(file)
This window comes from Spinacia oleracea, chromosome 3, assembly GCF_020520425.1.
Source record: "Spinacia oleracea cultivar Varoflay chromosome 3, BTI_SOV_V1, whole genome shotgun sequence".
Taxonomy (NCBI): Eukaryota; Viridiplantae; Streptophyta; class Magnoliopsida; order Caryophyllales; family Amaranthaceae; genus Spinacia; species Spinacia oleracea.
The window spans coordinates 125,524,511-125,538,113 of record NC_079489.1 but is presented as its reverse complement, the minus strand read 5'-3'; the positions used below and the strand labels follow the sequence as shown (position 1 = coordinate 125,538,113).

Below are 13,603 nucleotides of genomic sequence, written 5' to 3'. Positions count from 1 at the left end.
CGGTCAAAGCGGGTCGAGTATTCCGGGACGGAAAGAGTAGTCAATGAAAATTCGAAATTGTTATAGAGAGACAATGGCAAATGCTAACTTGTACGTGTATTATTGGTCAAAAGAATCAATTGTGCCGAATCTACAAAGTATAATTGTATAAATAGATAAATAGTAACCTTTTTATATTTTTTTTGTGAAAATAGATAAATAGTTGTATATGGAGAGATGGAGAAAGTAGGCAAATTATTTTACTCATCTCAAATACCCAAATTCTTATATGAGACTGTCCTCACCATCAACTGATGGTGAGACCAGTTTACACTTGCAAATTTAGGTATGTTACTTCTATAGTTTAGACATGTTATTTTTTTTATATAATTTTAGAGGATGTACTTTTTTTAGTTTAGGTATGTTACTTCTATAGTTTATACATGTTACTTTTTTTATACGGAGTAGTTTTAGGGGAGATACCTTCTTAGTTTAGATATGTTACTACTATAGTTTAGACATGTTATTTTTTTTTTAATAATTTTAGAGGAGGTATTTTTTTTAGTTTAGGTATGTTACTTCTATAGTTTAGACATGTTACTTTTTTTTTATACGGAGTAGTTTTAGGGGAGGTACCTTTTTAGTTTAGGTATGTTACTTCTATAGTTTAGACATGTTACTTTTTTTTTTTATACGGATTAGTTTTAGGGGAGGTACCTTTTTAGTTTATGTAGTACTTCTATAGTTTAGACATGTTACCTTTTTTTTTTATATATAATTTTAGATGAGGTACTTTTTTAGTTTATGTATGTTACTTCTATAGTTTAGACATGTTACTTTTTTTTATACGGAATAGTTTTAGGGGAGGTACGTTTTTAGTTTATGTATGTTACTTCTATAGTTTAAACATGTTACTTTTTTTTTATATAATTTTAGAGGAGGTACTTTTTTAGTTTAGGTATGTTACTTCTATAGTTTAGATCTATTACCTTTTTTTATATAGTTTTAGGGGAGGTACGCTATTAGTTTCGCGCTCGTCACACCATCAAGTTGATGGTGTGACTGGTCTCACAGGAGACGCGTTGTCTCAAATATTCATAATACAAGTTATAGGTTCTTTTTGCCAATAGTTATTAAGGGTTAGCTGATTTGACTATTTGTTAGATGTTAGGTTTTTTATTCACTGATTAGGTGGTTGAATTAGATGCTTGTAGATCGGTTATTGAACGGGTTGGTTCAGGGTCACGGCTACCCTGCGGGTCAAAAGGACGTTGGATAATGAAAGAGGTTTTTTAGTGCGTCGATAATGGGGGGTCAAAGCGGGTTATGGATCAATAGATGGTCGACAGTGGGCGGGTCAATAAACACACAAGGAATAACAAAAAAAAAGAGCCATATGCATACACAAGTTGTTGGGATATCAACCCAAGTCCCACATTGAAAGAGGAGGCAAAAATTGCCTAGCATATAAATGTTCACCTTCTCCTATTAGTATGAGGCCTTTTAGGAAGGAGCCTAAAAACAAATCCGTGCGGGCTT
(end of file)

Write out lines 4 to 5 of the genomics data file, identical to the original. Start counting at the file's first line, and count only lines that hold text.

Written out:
The window spans coordinates 125,524,511-125,538,113 of record NC_079489.1 but is presented as its reverse complement, the minus strand read 5'-3'; the positions used below and the strand labels follow the sequence as shown (position 1 = coordinate 125,538,113).

Below are 13,603 nucleotides of genomic sequence, written 5' to 3'. Positions count from 1 at the left end.